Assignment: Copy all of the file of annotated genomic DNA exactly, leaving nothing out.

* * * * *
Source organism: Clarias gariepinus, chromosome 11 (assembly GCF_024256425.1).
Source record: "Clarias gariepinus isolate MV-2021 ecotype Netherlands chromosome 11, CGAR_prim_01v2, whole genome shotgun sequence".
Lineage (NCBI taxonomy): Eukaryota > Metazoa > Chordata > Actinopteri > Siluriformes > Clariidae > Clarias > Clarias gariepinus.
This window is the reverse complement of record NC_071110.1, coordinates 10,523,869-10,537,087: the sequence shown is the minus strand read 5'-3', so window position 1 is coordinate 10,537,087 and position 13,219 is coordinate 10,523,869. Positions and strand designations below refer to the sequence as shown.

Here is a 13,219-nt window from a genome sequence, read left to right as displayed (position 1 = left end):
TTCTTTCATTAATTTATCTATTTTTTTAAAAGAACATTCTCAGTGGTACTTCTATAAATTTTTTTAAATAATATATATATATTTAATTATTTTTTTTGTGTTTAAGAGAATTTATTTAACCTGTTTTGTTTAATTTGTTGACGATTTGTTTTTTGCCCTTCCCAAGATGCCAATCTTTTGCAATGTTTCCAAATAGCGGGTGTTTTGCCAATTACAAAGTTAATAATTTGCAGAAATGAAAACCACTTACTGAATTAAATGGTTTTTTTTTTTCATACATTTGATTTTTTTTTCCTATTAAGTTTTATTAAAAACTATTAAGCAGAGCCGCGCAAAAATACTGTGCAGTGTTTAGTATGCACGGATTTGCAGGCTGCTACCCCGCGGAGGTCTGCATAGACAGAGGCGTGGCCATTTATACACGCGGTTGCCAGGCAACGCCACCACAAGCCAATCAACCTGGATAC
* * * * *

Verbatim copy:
Source organism: Clarias gariepinus, chromosome 11 (assembly GCF_024256425.1).
Source record: "Clarias gariepinus isolate MV-2021 ecotype Netherlands chromosome 11, CGAR_prim_01v2, whole genome shotgun sequence".
Lineage (NCBI taxonomy): Eukaryota > Metazoa > Chordata > Actinopteri > Siluriformes > Clariidae > Clarias > Clarias gariepinus.
This window is the reverse complement of record NC_071110.1, coordinates 10,523,869-10,537,087: the sequence shown is the minus strand read 5'-3', so window position 1 is coordinate 10,537,087 and position 13,219 is coordinate 10,523,869. Positions and strand designations below refer to the sequence as shown.

Here is a 13,219-nt window from a genome sequence, read left to right as displayed (position 1 = left end):
TTCTTTCATTAATTTATCTATTTTTTTAAAAGAACATTCTCAGTGGTACTTCTATAAATTTTTTTAAATAATATATATATATTTAATTATTTTTTTTGTGTTTAAGAGAATTTATTTAACCTGTTTTGTTTAATTTGTTGACGATTTGTTTTTTGCCCTTCCCAAGATGCCAATCTTTTGCAATGTTTCCAAATAGCGGGTGTTTTGCCAATTACAAAGTTAATAATTTGCAGAAATGAAAACCACTTACTGAATTAAATGGTTTTTTTTTTTCATACATTTGATTTTTTTTTCCTATTAAGTTTTATTAAAAACTATTAAGCAGAGCCGCGCAAAAATACTGTGCAGTGTTTAGTATGCACGGATTTGCAGGCTGCTACCCCGCGGAGGTCTGCATAGACAGAGGCGTGGCCATTTATACACGCGGTTGCCAGGCAACGCCACCACAAGCCAATCAACCTGGATAC